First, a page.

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Former U.S. Defense Chief Calls For New Approach On N Korea

Saturday, May 23, 2009

TOKYO (Nikkei)--Concluding that the six-party talks intended to halt North Korea's nuclear program were a failure, former U.S. Defense Secretary William Perry said Friday that his country will have to work closely with Japan and South Korea to find a better approach.

Perry, who served in the Clinton administration, spoke at a panel discussion here on East Asian security.

He stressed that, although the series of meetings of representatives from China, Japan, North Korea, Russia, South Korea and the U.S. have been a good forum for discussion, the same approach cannot be used to resolve the nuclear dispute. While calling for cooperation from China, he said the U.S. will work more closely with Japan and South Korea from now on.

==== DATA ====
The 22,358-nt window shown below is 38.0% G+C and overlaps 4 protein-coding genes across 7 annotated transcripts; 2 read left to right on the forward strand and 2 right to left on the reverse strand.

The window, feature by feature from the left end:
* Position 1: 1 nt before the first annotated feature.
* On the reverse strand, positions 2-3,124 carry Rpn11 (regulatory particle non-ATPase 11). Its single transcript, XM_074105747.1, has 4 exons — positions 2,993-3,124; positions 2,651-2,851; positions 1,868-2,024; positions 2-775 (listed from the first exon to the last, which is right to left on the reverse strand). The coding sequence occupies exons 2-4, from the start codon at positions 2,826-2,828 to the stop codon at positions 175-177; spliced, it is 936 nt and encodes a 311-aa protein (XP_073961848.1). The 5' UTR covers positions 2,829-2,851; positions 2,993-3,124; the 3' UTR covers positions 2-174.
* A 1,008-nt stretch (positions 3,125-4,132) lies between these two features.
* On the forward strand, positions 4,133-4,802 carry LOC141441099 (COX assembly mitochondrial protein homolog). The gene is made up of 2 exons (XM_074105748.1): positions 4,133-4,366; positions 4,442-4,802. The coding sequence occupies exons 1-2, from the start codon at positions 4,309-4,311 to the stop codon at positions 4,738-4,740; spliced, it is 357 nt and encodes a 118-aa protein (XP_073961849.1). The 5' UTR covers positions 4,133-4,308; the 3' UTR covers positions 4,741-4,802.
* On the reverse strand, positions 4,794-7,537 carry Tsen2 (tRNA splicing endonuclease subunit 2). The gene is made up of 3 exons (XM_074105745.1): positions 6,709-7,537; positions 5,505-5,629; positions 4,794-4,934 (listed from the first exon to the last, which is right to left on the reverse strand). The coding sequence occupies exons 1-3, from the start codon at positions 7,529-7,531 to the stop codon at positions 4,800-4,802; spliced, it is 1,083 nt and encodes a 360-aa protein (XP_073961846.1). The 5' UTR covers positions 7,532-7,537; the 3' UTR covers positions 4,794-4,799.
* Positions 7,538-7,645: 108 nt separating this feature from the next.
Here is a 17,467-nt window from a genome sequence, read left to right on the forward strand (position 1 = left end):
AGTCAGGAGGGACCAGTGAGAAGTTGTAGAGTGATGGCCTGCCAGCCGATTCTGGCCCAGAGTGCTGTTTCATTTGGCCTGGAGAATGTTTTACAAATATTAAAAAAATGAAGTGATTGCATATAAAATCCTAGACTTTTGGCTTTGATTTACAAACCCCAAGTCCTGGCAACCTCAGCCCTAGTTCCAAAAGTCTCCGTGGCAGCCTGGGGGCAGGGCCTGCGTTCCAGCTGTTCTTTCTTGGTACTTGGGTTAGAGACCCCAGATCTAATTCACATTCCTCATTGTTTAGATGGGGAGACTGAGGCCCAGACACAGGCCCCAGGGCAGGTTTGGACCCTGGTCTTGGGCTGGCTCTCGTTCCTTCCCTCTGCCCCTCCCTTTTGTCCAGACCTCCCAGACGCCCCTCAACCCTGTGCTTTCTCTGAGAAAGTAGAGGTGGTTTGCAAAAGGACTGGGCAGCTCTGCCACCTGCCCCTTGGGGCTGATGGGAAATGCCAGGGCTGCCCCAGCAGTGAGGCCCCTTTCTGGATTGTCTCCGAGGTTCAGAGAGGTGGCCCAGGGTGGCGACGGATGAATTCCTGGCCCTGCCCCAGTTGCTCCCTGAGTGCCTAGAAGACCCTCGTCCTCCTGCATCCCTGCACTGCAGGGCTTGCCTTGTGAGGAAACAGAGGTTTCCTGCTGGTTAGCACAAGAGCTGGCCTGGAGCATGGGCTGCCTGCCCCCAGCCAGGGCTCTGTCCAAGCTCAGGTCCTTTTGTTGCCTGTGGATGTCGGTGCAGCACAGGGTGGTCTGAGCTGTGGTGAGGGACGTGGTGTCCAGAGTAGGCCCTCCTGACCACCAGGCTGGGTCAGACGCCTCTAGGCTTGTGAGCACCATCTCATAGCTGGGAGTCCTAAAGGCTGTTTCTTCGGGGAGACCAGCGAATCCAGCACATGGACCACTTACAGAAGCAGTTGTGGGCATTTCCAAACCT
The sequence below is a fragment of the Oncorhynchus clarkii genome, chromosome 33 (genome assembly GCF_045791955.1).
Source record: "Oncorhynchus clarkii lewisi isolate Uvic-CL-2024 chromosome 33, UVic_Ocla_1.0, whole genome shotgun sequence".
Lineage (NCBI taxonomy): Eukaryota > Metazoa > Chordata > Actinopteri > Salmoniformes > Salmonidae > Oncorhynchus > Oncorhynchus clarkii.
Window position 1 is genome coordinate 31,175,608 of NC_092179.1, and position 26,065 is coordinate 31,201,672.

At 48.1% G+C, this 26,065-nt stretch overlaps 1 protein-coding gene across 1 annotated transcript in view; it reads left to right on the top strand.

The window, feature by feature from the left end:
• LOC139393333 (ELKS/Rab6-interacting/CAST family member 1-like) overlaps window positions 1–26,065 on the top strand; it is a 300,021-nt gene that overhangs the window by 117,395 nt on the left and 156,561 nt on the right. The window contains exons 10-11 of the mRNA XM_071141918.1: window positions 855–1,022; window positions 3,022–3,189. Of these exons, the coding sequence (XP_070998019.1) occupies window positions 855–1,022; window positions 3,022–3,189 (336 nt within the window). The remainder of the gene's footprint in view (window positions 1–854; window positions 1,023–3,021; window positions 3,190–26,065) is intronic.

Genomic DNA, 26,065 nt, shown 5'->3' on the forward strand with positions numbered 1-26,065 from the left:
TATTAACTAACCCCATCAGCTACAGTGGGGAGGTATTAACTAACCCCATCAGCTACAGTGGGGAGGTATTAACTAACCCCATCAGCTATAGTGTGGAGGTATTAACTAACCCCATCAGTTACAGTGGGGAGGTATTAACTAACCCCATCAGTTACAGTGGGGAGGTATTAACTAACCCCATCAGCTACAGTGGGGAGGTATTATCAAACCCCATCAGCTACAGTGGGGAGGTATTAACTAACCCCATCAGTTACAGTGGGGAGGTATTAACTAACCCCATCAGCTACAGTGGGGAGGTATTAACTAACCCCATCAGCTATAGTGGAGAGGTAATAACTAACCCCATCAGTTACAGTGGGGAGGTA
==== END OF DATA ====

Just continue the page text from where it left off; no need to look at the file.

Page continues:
The event, part of Nikkei Inc.'s International Conference on the Future of Asia, focused on how security and diplomacy in Asia will change in the Obama administration.

Under its basic principle of not allowing a nuclear North Korea, the Obama administration will continue to press Pyongyang to give up its nuclear program, Perry said.

Other panelists offered differing views on the six-party talks and China's role. Zhu Jianrong, a professor at Toyo Gakuen University in Japan and an authority on Sino-Japanese relations, said there is no clear alternative to the six-country format for now. At the same time, he emphasized the need for a new strategy and made the case for a framework centered on China, Japan and the U.S. Zhu expressed skepticism toward the view that the U.S. and China will become the two dominant players in the world and stressed that Japan, the U.S. and China should hold regular summits.

Kim Suk-woo, a former vice minister of South Korea's unification ministry, said China should take a more active role in negotiations. Like Perry, he predicted that the three-way partnership between Japan, South Korea and the U.S. will deepen.

(The Nikkei May 23 morning edition)

Titles of speakers, names of companies, etc., were correct as of the time when the forum was held.